RENO (nee Register Integration)

RENO (REName Optimizer) is an extension to MIPS R10000 style register renaming that allows a single physical register to be shared as the output of multiple dynamic instructions. The sharing discipline is a slightly modified version of reference counting.

RENO uses physical register sharing to implement the dynamic counter-parts of some well known static compiler optimizations: move elimination, constant-folding, common sub-expression elimination, and register allocation. A static compiler is limited in its ability to apply these optimizations by: i) a limited number of logical registers, ii) compilation boundaries, iii) ambiguous or absent memory dependence information, and iv) the restriction that all transformations must be correct along all paths. In contrast, RENO: i) operates in the larger physical register namespace, ii) sees no compilation boundaries, iii) can use dynamically available or even speculative memory dependence information, and iv) must be correct only for the current dynamic path. Our experiments show that RENO can eliminate 23% of the dynamic instructions from a highly optimized program. An eliminated provides two kinds of benefits. First, its latency is removed from the execution dataflow graph. Second, its bandwidth and buffer consumption is removed from the out-of-order execution engine.

RENO started life as "register integration", a dynamic implementation of common-subexpression elimination and register allocation. These optimizations were individually introduced by others as Dynamic Instruction Reuse and Speculative Memory Bypassing. The unique feature of register integration is its implementation, i.e., the way in which it identifies redundancies and optimization opportunities. Unlike some previously proposed schemes, register integration performs this part using operational equivalence tests. A current instruction can reuse a physical register result written by a previous instruction, if it performs the same operation (i.e., it has the same opcode) on the same input physical registers. To facilitate this process, register integration stores (operation, input-physical-register1, input-physical-register2, output-physical-register) tuples of recent instructions in a table called the integration table. The primary advantage of register integration is that, unlike its predecessors, it implements reuse without reading or writing the latency-critical physical registers themselves. Only the pointers to the physical registers (which are much smaller in addition to being less performance critical) are manipulated. Register integration derives this advantage from the underlying MIPS R10000 implementation.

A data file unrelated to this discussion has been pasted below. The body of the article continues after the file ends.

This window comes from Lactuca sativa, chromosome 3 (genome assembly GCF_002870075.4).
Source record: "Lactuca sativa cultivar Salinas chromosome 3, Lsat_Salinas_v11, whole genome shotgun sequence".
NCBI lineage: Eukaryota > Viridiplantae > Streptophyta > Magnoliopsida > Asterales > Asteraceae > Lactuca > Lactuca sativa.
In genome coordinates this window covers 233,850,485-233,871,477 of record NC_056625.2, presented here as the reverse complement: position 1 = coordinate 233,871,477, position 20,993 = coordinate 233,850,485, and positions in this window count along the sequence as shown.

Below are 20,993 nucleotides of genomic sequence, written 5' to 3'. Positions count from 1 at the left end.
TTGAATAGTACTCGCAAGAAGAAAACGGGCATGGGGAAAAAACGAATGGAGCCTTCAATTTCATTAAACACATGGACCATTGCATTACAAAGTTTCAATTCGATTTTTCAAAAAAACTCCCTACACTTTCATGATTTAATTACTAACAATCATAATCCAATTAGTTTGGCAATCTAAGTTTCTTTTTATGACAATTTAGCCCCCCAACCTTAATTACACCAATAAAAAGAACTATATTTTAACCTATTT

Amir Roth introduced register integration as a special purpose component of his implementation of pre-execution, speculative data-driven multithreading (DDMT). In that context, register integration was used for passing values from pre-execution threads (p-threads) to the main thread. A simple extension of this mechanism also implemented squash reuse.